The follow-up to Szakály’s recent statements have proceeded according to the usual script: 1) a member of the leading political party or a person with close ties to the government makes an unacceptable statement connected with a sensitive topic in 20th century Hungarian history; 2) left-wing parties and the liberal intelligentsia protest vehemently, academic experts may also voice their disapproval; 3) a member of the government carefully distances himself/herself from the statements; 4) the person who made the controversial statements remains in office.
All this is the consequence of the government’s identity politics strategy, which manipulates historical memory in order to forge a common identity and to influence voting behaviour. Szakály’s statements now and two years ago can be understood as a defence of the much-disputed preamble to the Fundamental Law (Hungary’s new constitution), which was only accepted by the ruling party. The official view of history enshrined in the preamble infers that the occupation of Hungary in 1944 was a caesura which also carries the responsibility for the Holocaust.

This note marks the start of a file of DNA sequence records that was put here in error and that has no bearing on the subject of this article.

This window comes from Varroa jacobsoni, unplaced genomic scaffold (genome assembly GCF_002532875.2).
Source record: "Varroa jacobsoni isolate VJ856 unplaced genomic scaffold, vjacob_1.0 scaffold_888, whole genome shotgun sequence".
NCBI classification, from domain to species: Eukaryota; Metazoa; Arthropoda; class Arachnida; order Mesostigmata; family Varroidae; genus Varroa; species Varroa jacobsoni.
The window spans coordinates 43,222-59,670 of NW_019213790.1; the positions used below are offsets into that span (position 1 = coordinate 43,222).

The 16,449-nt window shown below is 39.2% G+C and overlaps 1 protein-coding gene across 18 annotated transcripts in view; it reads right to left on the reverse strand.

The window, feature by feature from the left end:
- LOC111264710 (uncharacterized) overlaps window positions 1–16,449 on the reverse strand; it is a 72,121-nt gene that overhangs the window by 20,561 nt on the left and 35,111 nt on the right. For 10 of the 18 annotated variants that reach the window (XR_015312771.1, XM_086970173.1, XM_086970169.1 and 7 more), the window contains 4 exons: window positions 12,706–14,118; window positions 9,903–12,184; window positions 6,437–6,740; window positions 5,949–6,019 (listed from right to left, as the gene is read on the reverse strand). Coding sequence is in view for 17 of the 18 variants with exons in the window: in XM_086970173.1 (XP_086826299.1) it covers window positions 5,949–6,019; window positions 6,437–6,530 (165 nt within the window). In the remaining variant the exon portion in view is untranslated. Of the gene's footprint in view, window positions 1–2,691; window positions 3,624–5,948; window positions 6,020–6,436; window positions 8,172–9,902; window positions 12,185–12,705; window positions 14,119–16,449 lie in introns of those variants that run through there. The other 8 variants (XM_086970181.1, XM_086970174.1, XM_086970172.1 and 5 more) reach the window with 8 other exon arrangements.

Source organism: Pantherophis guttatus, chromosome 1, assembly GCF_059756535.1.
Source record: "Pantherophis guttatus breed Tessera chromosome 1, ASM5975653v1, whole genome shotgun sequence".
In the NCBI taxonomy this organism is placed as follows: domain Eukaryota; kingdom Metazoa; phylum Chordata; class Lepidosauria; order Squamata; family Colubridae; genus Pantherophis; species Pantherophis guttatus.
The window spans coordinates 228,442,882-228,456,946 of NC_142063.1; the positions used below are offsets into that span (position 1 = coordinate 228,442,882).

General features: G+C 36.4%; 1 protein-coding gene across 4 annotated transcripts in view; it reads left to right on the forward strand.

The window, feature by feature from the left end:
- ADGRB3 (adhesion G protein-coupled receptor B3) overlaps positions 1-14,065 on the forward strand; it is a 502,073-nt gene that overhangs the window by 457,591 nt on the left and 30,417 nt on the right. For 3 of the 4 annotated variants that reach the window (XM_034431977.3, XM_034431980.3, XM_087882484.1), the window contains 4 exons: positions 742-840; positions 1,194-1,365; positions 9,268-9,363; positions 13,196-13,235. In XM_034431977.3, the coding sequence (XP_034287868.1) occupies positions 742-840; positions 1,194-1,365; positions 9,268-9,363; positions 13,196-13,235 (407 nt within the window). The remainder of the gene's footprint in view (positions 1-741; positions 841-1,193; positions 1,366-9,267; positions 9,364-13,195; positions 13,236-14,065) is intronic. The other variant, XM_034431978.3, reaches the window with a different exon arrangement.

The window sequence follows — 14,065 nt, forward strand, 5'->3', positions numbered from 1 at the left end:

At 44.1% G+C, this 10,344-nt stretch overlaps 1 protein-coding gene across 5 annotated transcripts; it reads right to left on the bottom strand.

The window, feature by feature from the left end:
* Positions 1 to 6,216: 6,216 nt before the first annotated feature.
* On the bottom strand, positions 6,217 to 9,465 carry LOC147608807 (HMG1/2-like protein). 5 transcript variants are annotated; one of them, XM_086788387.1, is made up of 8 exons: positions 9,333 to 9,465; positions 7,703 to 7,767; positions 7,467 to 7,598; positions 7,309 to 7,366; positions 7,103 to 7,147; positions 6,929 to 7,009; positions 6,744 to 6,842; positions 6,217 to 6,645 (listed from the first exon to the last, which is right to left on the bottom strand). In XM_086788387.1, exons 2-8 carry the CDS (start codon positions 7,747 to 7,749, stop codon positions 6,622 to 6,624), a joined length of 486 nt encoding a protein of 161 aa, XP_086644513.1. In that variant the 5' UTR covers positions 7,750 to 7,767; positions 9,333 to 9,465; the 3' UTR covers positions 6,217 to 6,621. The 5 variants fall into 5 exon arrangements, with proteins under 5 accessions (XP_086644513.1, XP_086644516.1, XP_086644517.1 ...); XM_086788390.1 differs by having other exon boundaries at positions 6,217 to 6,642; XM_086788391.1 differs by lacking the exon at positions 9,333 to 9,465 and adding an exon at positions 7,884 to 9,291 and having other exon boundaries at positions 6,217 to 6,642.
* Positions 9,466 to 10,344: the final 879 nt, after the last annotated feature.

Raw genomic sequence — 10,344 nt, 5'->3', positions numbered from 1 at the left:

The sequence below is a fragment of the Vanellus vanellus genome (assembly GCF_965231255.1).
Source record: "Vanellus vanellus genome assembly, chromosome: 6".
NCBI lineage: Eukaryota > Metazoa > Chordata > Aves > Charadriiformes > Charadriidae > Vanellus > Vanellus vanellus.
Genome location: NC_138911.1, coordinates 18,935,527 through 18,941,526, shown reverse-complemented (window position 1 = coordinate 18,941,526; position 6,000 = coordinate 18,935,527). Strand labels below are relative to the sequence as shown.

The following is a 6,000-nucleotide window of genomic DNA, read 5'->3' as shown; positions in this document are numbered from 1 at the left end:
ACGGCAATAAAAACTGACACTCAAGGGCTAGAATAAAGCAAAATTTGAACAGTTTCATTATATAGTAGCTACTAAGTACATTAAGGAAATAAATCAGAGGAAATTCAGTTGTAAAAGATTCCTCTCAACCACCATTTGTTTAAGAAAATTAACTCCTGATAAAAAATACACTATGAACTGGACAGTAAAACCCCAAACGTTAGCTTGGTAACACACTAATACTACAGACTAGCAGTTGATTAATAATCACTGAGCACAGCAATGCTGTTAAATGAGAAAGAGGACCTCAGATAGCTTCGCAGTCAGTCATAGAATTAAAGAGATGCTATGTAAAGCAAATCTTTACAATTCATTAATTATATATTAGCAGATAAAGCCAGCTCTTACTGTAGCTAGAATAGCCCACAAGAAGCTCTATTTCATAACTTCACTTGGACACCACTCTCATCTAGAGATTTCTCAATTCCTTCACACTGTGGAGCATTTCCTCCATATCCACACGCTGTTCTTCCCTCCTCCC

The trivialisation of the numerus clausus law adopted in 1920 or the Kamenets-Podolsk deportation all contribute to the interpretation that, before 1944, i.e. while Hungary was a sovereign state, Jews were basically safe, and that the persecution of Jews only began under the German occupation; thus also the rehabilitation of the Horthy regime cannot be criticized either.
Szakály’s statements are in keeping with this. The most that can be said is that he overdoes it somewhat. The government cannot endorse the way that he pursues the logic which finds its expression in the preamble to the constitution, the monument on Freedom Square or the Hóman memorial. Politicians are better skilled than he at double-talk, or at what the prime minister calls “peacock dancing”.
It is not likely that Szakály is acting on instructions of the government when he makes statements that later require that members of the government distance themselves from them. However, a government which nominates individuals like Szakály does so knowing that they are bound to make this type of statements at any moment.